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Prime Minister Justin Trudeau speaks during Question Period in the House of Commons on Parliament Hill, in Ottawa, on March 19, 2018.CHRIS WATTIE/Reuters

Liberal MPs are preparing to send a letter to Prime Minister Justin Trudeau urging him to prioritize the adoption of Magnitsky-style laws among the world’s richest and most industrialized countries at the G7 leaders’ summit in Quebec this June.

News of the draft letter, which is currently being circulated among Liberal MPs, comes after lawmakers in the United States, Britain and Canada’s official opposition launched a co-ordinated effort demanding their leaders push all G7 countries to adopt laws targeting the assets of human-rights violators and banning travel by them. Three of the G7 countries – Canada, the U.S. and Britain – already have Magnitsky-style laws in place; France, Germany, Italy and Japan do not.

The call for action comes after former Russian spy Sergei Skripal and his daughter were poisoned with a deadly nerve agent this month in Salisbury, Britain. The Canadian House of Commons unanimously adopted a motion Monday condemning and blaming Russia for the attack.

Foreign Affairs Minister Chrystia Freeland’s office said the government engages with other countries on Magnitsky-style laws, but did not commit to making the matter a priority when Canada hosts the G7 leaders’ summit this June.

“On Magnitsky, we were proud to pass legislation that ensures that Canada’s foreign policy tool box is effective and fit for purpose in today’s international environment,” said Ms. Freeland’s spokesperson Adam Austen in a statement.

“We continuously engage our allies and other countries on this and other issues related to safeguarding human rights.”

The Canadian and U.S. laws allow the governments to impose asset freezes and travel bans on human-rights abusers around the world. The British law only permits the government to seize assets; lawmakers in that country are working to introduce visa bans for human-rights violators as well.

Liberal MP John McKay is organizing the letter from Liberal MPs, which will ask Mr. Trudeau to put Magnitsky-style laws on the G7 summit agenda. He said a co-ordinated response to Russian President Vladimir Putin’s aggression is critical.

“The other G7 leaders simply cannot tolerate the notion that Russia or any other nation would go around poisoning its citizens,” Mr. McKay said.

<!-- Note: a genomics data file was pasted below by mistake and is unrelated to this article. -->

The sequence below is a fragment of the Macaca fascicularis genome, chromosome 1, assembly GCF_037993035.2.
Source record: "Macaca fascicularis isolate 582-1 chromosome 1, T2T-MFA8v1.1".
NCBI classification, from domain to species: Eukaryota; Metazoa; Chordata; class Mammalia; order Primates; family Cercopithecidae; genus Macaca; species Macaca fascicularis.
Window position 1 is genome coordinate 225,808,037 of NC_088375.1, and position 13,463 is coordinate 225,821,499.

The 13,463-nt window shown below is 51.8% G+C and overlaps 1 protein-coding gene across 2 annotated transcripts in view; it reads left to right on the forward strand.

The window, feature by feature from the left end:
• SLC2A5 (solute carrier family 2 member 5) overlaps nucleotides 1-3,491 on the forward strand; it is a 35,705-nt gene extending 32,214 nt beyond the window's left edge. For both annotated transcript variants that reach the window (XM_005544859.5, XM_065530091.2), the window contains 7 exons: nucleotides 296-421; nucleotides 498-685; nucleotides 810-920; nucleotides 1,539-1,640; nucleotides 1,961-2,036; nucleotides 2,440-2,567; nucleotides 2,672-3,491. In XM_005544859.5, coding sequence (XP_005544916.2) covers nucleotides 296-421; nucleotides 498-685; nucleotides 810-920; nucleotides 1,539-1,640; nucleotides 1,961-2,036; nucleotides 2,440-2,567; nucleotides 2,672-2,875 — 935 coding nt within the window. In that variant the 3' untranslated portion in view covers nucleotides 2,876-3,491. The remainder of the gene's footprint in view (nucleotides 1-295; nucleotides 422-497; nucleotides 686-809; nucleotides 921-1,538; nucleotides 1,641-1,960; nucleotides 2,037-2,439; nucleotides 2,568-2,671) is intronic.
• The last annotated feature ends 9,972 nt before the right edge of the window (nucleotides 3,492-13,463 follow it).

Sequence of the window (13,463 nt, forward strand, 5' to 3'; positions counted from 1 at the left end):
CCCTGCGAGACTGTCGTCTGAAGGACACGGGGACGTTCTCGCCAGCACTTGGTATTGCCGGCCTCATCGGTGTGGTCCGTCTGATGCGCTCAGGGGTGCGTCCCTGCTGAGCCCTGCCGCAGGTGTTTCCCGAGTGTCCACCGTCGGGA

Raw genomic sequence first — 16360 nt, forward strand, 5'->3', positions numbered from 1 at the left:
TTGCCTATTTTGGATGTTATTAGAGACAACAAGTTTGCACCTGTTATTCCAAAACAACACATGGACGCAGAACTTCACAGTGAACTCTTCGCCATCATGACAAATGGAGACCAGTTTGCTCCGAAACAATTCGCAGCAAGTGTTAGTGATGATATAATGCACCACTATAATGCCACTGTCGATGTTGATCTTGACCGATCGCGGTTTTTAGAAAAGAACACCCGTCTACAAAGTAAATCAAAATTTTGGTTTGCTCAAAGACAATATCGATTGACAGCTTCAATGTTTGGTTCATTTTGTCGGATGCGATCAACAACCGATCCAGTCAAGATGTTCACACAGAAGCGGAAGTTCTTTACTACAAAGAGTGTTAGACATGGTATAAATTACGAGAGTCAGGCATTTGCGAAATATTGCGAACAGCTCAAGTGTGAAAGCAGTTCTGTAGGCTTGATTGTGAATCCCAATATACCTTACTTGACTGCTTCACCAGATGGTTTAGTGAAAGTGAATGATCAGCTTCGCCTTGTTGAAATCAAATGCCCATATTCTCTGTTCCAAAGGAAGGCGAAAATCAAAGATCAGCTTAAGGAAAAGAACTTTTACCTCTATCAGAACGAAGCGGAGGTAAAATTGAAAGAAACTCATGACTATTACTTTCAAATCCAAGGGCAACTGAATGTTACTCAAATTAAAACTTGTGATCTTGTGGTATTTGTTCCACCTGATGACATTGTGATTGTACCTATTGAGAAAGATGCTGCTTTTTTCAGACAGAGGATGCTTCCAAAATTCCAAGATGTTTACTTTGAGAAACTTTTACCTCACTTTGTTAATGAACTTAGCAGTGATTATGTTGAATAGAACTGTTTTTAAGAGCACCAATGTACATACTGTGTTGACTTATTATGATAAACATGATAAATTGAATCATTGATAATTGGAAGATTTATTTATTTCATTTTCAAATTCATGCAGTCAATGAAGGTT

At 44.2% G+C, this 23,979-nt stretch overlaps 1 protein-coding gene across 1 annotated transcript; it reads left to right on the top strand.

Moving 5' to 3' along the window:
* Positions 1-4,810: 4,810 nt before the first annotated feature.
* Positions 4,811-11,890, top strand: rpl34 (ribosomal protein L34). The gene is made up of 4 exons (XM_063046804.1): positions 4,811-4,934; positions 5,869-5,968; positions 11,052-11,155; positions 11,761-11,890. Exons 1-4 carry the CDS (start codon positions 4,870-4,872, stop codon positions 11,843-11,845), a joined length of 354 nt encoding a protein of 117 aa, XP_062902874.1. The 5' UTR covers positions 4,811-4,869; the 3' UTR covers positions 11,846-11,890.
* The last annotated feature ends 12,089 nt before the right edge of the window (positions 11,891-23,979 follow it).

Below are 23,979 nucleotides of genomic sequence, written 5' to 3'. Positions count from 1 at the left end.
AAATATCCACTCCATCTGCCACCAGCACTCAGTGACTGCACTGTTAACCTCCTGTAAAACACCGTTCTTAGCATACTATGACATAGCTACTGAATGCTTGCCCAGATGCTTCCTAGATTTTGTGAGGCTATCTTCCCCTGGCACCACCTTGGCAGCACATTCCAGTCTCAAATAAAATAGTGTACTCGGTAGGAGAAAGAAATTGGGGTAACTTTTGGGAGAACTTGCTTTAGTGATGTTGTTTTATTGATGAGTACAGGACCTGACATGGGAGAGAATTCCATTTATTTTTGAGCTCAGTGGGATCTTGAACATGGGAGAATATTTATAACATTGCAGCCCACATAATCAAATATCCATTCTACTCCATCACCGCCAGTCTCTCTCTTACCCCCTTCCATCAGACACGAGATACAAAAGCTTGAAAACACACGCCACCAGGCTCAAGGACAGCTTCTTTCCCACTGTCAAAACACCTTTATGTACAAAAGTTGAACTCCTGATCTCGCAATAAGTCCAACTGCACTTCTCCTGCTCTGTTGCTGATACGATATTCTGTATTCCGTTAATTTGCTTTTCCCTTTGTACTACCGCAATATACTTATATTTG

Conservative MP James Bezan also wrote to Mr. Trudeau last week, saying the G7 could set a global example by embracing the Magnitsky penalties as a policy instrument.

“Judging by the harsh reaction of Vladimir Putin to the passage of the Magnitsky law, we are certain that we have hit the Achilles’ heel of kleptocrats and dictators around the world,” Mr. Bezan wrote.

An all-party group of MPs also hopes to send a similar letter to Mr. Trudeau and Ms. Freeland this week. Former Liberal cabinet minister Irwin Cotler said the group – known as the Raoul Wallenberg parliamentary caucus on human rights – will ask the government to put the Magnitsky penalties on the G7 agenda.

Bill Browder, a U.S.-born financier and anti-Putin campaigner who has led the global Magnitsky campaign, said the need for action is more urgent than ever, especially after the Salisbury attack.

“The fact that some members of the G7 have Magnitsky acts and others don’t means that … there’s a perverse incentive for Russians to keep all their dirty money in non-Magnitsky countries,” Mr. Browder said.

Mr. Browder speared the global sanctions campaign in memory of the late Sergei Magnitsky. In 2005, he hired Mr. Magnitsky as the lawyer for his Moscow-based Hermitage Capital Management hedge fund. Mr. Magnitsky was beaten to death by Moscow prison staff in 2009 after accusing Russian officials of theft.

The Russian embassy in Ottawa did not respond to a request for comment Monday.

Prime Minister Justin Trudeau says he told Theresa May she has Canada’s support, after the British Prime Minister expelled 23 Russian diplomats over a chemical attack on a former Russian spy and his daughter in the U.K.

The Canadian Press

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